And so on.

There have been other happenings here on Bickley’s Pond, a fact that may surprise you as I have been so focused on those baby bluebirds and on all it has taken their Mama and Papa and me to keep them safe and well fed and properly photographed. For instance, my sweet neighbor and friend, Stephanie, discovered a nest of squakers right underneath their deck stairs, safe and dry and hungry. How thrilled I was when she sent me this photo.

next door babies
this nest is a work of art, right?

(I made my way over there the first moment I could and lo and behold the nest was empty—those babies had already flown the coop!)

I have kept my eyes on the ducks, as well. Do you remember the Rock ‘n Roll ducks with their crazy pouffy heads? You couldn’t have fit a 12″ ruler between those two, devoted as they were to each other. Well, several days passed and I saw no sign of the couple. And then I was sitting out on the down-by-the-water deck when I noticed a gaggle of assorted ducks swimming out from behind Rodney’s dock. Following just behind was one of the white crested ducks. It was obvious he was hesitant to get too far from the shore.


I’ll bet there are eggs I said out loud, my heart a little thrilled. I’ll bet she’s sitting on a nest.

The very next day I spotted the Canada Goose couple, the ones who spend nesting season here every year. Over the years we’ve raised several broods together, those geese and I, including clutches of seven, five and three.

our little family, circa 2010
our little family, circa 2010

They were way across the water so I pulled out the big zoom lens and hoped for the best. Sure enough I could make out one baby. I felt a little sad for the couple, knowing how precarious it is to try keep a family safe on this lake what with eagles and hawks and snakes and gigantic starving turtles there just below the surface of the water. How many have they already lost I wondered.



And the next time I saw them, there was no baby at all–just a big, empty space between them.


That’s when I realized I hadn’t seen either of the white crested ducks in over a week. Perhaps their nest was not successful. Perhaps they have packed up and moved on.

There has been good news. First, the baby bluebirds continue to thrive. Their devoted parents must be exhausted trying to get enough food to keep them full and happy.

hunt, hunt, hunt
hunt, hunt, hunt
Anybody hungry???
Anybody hungry???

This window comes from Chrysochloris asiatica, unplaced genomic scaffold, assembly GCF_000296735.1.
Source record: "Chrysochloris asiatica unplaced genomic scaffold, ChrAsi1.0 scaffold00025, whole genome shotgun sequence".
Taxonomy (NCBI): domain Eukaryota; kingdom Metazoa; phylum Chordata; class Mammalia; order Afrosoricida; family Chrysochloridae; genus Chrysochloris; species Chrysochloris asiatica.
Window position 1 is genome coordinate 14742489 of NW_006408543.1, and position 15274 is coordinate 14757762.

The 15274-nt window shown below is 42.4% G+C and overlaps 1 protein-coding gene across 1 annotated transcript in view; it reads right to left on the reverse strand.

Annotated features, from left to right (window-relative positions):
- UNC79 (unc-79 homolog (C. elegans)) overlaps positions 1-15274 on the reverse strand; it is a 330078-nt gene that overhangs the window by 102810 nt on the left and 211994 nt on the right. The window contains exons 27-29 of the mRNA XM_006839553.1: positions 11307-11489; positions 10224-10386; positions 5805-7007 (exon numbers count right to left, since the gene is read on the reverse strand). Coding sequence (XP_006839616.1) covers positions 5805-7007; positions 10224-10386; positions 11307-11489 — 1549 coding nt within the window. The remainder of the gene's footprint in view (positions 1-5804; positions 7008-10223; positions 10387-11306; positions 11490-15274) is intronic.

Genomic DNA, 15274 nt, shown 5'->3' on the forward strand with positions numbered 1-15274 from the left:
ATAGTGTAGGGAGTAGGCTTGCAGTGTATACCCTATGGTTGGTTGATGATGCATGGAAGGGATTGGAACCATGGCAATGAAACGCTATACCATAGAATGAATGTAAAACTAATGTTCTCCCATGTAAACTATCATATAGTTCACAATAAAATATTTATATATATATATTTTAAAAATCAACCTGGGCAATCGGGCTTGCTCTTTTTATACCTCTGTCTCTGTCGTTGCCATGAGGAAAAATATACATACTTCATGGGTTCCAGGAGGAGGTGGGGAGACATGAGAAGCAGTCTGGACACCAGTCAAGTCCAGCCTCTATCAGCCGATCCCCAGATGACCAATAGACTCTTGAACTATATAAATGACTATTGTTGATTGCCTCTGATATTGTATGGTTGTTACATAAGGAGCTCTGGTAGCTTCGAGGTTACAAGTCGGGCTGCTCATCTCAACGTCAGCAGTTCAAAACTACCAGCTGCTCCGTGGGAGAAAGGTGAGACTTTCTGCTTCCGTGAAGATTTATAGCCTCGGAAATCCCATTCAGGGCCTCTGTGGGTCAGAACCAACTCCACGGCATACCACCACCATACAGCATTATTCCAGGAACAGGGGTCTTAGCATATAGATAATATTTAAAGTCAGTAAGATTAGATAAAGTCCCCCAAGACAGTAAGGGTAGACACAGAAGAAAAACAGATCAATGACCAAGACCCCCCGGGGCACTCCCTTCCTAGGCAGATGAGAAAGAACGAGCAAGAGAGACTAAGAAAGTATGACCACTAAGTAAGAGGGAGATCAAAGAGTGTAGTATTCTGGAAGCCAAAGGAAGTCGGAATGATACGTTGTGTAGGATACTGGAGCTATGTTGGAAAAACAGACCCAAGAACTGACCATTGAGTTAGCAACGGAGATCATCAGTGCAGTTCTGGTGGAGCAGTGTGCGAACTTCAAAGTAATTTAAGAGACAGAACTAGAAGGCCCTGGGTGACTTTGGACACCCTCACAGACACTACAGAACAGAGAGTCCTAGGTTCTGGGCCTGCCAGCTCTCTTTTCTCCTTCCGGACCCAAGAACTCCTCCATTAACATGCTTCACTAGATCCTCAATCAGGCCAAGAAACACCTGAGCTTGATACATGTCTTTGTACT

And then there is this, the most wonderful of all.


I cannot believe she is 21!

My own sweet baby, home for college. We spent three days together on a little mini work/vacation in Key West.


It. Was. Glorious.


Day 20: Togetherness

I first saw those ducks from a distance and did I ever rejoice, hoping against hope it signaled the triumphant return of the Bickley’s Pond white duck from two winters ago. You may remember my endless fretting over that much maligned creature. Despite his nonstop efforts, he was never able to assimilate into the clan of web-footed cousins around our cove. The sweet mallards gave it their best, making room when he insisted on joining their cozy twosome. (It was short-lived.) The Canada Geese not only shunned him—they mocked him in a vociferous and hateful way. Eventually the entire duck B.P. population grew so weary of the misfit they abandoned him completely, flying on to other waters and leaving him here, all alone on Bickley’s Pond.

For weeks it stayed that way, that forlorn creature swimming solo, not a friend (or foe) in sight. And then one sad day when I looked out to the pond I noticed there was no duck at all. My heart broke a little more when later I heard a neighbor say (and I swear this is the truth) that the last time they saw that duck he had made his way up the hill from the water and was heading toward the gate, waddling right down the middle of our neighborhood’s main road.


And so you can see why my heart leapt at this Spring’s sighting of not just one white duck, but two. Two white ducks, mirror images, so attached to each other that whether they are on shore or pond, they are never separated by more than a few inches.


I’ve never, ever seen such love and commitment is what I thought as I watched the two from the big window over my kitchen sink. He is so protective! She is so devoted!


What a beautiful way to make your way in this world, knowing there is someone there, always there, who cherishes you, yes—but who also has your back.

I wanted a closer look, and thanks to my camera’s big zoom lens, I was eventually able to get a better view. It was not my misfit white duck, after all, but another kind of creature altogether—and one with such an odd appearance I laughed in spite of myself.


What. Is. That? I wondered, a bit in awe. I ran straight for Google.

The Crested Duck: This fancily-quoiffed duck is descended from the domestic mallard and sports a pouf of feathers growing out of the back of its head. This crest is actually caused by a genetic mutation that duck breeders have selected for. This mutation causes a duck to be born with a gap in its skull, which is filled with a growth of fatty tissue.  It’s from this growth that the pouf of feathers sprouts. (source: Animal Planet: Animal Oddities)


By now I have spent countless hours watching this beautiful couple make their home on Bickley’s Pond. In all that time, whether climbing the ledge beneath the trees that cover their nest, or waddling across the greening grass, or criss-crossing from one corner of the lake to the other, I have never seen them more than ten inches apart. How I adore them, this unusual Crested Duck couple. How grateful I am they are here, a constant reminder of the significance of family, the importance of devotion, and the overwhelming power of love.

how good it is to be together

30 Days of Grace III